And this is an important point to mention: as the attacking force progresses, the front line moves and spawn points will often adjust based on it. What's important here is that there is an actual front line, unlike the Battlefield games where the best way to win was to use smaller squads to capture or hold different points all around a big map. The Titan gameplay mode in BF2142 was a good way of breaking it up and creating a new point of offense and defense where people would congregate, but let's face it, folks; Battlefield was a better game outdoors anyway. With Enemy Territory: Quake Wars, the indoor gunplay and outdoor, longer-range action both seem more exciting, and with what feels like much more solid network code and more solid-feeling player movement, this feels a lot more like Battlefield-done-right. Sure, it's still Quake, but that larger feeling of aircraft, vehicles, and on-foot forces all clashing together is definitely the most important thing.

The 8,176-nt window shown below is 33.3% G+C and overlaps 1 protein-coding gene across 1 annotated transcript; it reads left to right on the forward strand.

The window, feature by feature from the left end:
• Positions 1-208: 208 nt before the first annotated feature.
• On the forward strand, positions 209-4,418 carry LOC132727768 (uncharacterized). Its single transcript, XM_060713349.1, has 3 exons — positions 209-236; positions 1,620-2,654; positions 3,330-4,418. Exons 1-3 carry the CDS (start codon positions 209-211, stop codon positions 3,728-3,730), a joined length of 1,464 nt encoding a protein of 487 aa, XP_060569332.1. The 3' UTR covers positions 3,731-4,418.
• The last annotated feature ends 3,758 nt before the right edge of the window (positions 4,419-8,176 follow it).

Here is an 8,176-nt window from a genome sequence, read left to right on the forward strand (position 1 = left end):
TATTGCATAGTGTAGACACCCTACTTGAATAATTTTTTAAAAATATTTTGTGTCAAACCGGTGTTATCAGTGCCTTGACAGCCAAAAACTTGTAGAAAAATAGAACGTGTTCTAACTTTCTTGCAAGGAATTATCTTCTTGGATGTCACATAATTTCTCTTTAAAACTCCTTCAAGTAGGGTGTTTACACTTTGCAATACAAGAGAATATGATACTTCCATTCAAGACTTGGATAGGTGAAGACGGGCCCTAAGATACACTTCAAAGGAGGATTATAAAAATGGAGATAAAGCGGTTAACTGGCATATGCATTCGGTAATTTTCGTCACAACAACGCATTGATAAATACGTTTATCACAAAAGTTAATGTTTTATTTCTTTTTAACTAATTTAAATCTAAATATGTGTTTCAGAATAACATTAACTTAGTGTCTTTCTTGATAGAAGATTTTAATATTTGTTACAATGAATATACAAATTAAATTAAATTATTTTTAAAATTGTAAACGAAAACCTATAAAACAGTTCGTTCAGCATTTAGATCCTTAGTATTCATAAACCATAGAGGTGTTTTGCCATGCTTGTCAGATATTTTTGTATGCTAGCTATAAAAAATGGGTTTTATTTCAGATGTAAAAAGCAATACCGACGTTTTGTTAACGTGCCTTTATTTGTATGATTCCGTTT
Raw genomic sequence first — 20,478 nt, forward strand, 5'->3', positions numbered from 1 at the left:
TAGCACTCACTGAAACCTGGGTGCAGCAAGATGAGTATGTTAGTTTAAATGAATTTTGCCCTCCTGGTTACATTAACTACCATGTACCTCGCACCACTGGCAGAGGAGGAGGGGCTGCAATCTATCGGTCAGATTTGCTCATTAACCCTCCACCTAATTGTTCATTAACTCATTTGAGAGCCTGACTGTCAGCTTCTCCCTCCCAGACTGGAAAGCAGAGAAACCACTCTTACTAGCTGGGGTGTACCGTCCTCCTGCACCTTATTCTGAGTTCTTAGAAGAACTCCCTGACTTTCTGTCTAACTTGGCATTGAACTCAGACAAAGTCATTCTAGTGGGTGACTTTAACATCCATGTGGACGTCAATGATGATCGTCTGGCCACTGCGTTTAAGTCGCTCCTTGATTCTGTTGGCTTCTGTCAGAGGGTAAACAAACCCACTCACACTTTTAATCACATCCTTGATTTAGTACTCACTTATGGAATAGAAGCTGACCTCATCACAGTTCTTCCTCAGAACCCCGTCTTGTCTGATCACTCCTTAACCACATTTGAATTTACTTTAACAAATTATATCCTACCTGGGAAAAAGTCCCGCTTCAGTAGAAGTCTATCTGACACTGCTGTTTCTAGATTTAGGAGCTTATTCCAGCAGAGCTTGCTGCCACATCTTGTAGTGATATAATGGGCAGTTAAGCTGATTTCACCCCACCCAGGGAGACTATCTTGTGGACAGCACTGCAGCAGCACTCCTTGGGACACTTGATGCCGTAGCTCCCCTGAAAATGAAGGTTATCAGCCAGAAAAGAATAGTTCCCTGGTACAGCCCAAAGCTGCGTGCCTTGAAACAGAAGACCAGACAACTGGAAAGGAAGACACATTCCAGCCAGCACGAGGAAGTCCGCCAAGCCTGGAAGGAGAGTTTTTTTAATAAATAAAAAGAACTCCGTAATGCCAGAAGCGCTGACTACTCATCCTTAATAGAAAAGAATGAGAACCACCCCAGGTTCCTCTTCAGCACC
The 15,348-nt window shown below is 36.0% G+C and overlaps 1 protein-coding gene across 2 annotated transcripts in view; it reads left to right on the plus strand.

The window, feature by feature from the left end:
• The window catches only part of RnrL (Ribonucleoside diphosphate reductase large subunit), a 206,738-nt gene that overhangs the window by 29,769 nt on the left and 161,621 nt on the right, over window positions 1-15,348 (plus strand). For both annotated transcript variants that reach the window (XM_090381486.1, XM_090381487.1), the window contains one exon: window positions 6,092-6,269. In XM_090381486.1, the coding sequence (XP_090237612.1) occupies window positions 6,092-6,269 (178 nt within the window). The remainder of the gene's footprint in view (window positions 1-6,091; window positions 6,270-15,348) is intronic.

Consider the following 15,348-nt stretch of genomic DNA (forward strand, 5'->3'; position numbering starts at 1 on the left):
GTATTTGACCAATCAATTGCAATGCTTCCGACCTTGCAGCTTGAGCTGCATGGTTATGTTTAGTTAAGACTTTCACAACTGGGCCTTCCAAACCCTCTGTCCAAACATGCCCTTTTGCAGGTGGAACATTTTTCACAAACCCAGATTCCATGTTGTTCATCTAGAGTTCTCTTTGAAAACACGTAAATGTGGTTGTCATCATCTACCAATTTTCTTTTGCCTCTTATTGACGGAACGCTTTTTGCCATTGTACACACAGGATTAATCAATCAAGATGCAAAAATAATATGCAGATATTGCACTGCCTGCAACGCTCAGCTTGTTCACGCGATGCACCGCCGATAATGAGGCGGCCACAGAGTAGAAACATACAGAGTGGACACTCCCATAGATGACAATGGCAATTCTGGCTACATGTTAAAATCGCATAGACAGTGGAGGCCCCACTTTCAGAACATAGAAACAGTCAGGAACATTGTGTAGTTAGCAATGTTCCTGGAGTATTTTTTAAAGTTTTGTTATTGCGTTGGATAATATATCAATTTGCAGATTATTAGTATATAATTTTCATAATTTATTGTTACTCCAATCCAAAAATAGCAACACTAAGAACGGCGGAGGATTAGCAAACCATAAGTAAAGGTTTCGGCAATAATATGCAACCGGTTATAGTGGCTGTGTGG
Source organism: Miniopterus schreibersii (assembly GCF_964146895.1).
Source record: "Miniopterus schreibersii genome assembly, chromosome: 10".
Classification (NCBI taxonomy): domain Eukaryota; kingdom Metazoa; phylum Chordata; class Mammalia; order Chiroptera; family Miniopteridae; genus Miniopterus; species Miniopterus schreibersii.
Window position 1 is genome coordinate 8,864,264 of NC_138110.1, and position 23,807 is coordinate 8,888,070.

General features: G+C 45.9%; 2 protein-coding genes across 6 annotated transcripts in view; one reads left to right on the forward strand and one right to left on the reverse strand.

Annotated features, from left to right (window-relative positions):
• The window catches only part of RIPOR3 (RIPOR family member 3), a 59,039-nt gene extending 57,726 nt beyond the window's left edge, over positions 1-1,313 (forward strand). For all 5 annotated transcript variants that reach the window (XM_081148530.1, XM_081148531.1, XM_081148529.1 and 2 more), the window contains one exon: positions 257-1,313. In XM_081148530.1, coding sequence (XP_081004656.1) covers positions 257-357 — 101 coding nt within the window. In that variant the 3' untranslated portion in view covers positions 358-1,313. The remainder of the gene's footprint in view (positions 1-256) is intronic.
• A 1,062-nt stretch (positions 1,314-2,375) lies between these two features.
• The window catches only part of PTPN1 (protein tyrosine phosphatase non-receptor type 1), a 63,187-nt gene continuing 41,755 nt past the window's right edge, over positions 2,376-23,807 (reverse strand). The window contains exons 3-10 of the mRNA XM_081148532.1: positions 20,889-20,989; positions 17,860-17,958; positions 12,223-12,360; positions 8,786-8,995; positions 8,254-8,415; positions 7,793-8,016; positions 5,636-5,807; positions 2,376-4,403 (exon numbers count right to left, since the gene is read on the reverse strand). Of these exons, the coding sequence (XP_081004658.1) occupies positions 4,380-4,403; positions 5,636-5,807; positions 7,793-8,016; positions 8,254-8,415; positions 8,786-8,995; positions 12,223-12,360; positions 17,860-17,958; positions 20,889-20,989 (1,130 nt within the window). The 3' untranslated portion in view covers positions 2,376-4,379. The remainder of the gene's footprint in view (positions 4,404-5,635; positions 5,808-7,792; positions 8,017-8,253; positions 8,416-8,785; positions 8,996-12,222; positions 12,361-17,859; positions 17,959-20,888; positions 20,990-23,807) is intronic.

For now, the beta servers all have a 24-player limit at most. This is not a hard-coded limit and can eventually be lifted, but for now that's the official, supported maximum number of players. I think you'll find that with the objective system and once players eventually learn the maps, that having a battle between twelve to fifteen players will be pretty common. Considering that many 48-player Battlefield servers would only see a fight of this size once in a while, I definitely prefer the style of game given to us in Quake Wars.